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post #33 of 36 Old 04-27-2013, 08:17 PM
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Down firing vs. forward firing does not make a difference in theory. Practically speaking, a front firing one can be damaged a bit easier. I think the down firing ones need a certain amount of clearance to sound ok. Little kids can drop toys into ports sometimes. But basically the direction of the woofer should not really make one model any better.

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post #34 of 36 Old 04-28-2013, 06:28 AM
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Originally Posted by NewHTbuyer View Post

Down firing vs. forward firing does not make a difference in theory.
Down and rear firing have lower THD, as above bandwidth harmonics don't go around corners as easily as the subwoofer frequencies.

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post #35 of 36 Old 04-28-2013, 06:39 AM
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Originally Posted by Bill Fitzmaurice View Post

Down and rear firing have lower THD, as above bandwidth harmonics don't go around corners as easily as the subwoofer frequencies.

Bill: Are you referring to the driver or port(s) -- or both?

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post #36 of 36 Old 04-28-2013, 08:21 AM
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Quote:
Originally Posted by mat82284 View Post

Ideally, i dont want to spend more than 2500, but i can ideally use more if its worth it. The duel sub idea actually sounds like a good one. I'll keep that in mind. I doubt I'd ever want to FV15hp's, but two good 12"s might be the answer since i listen to music almost all day long. Music gets me going in the morning, gets me to workout, and clean up more often so i make sure to listen to it alot to keep me up beat.

I have another question, is it better to get a down facing sub, or a forward facing sub?

The PB12-NSD Subwoofer is a forward facing one, and the Outlaw Audio LFM-1 EX Subwoofer is a bottom facing one.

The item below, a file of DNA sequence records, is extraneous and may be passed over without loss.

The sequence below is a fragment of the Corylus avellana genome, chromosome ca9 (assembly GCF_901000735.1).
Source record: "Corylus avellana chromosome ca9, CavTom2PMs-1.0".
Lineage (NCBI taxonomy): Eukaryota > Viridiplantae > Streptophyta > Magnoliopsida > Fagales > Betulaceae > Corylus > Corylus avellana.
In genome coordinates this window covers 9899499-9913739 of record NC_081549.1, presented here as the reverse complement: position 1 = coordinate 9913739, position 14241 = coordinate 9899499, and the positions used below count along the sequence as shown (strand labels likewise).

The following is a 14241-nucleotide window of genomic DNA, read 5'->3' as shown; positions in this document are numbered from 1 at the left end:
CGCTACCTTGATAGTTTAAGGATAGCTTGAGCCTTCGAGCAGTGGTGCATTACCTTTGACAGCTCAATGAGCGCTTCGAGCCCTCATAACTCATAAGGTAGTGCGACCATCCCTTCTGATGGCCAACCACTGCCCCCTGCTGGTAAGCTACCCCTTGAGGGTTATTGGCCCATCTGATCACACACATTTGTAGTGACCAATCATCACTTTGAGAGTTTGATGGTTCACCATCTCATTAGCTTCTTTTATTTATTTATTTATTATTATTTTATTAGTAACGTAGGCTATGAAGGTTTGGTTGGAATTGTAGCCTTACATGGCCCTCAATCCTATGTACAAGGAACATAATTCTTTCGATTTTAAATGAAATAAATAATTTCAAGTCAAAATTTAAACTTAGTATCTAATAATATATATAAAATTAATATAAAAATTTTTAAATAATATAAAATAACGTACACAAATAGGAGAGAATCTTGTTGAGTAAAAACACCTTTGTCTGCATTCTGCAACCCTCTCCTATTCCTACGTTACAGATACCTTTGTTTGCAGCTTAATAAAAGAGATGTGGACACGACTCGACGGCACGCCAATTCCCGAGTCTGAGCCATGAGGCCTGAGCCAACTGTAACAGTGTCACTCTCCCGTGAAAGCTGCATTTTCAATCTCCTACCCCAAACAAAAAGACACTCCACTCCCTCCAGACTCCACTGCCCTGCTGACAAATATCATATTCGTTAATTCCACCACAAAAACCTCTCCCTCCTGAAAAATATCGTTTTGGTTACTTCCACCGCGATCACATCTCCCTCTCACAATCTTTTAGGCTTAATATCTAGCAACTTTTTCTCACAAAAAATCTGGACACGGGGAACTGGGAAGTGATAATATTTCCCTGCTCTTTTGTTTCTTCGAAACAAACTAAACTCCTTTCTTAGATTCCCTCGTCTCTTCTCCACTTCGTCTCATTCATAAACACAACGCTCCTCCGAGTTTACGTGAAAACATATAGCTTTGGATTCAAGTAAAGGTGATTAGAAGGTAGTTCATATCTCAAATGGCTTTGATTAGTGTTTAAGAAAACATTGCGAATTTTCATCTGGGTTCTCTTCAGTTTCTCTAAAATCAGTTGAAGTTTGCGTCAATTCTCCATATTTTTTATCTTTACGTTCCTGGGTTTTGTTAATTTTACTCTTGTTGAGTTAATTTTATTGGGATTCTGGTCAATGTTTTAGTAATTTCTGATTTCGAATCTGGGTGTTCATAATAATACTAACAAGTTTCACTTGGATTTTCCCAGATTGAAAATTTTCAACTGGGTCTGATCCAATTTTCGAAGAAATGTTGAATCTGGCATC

Ahh i didn't know that. So is it the receiver thats the bottle neck or the blue-rays? Right now i have 9 speakers connected to the receiver and they all work and produce sound after doing the MCACC adjustments. I'll probably just do the wide idea, or skip the wide and highs for now till i upgrade again in the future.

Blu-ray specs. call for up to 8 discrete channels (front L/C/R, side L/R, back L/R, and a Low Frequency Effects channel). DTS Neo:X is post-processing that extracts certain "phase audio cues" it is looking for from those channels and re-routes them to appropriate extra speakers to the left and right of the front L/C/R array or up above to height speakers. In an 11.1 DTS Neo:X encoded movie like The Expendables 2, there are 7.1 discrete channels and four Neo:X matrixed channels that the decoder can more easily identify than in a "normal" movie soundtrack. These four are then routed to the front wide and front height speakers.

A 9.2 receiver has a "dumbed down" DTS Neo:X processor that can only decode either the wides or heights, but not both at the same time.

The newer object-oriented soundtracks that should arrive with Ultra High Def. 2160p media can have pretty much any number of assigned "channels" because each discrete sound object has metadata associated with it that includes 3D height/width/depth panning cues. You tell the processor how many speakers are attached and where they're positioned in the room and the decoder then places these objects in the appropriate speakers as close to the original studio mix as possible (which could have had 64 or more speakers utilized). So, in theory, you could have multiple front speakers, and any number of side wall, back wall, ceiling, etc. surround speakers determined by the surround processor manufacturer and those sound objects could be panned to any one of the individual speakers.

So far, there are two main competing object oriented formats: Dolby Atmos (in select theaters now) and DTS Multi-Dimensional Audio. Atmos, as an example, can have upwards of 64 assignable "channels."

Listen up, studios! Just say "NO" to DNR and EE!!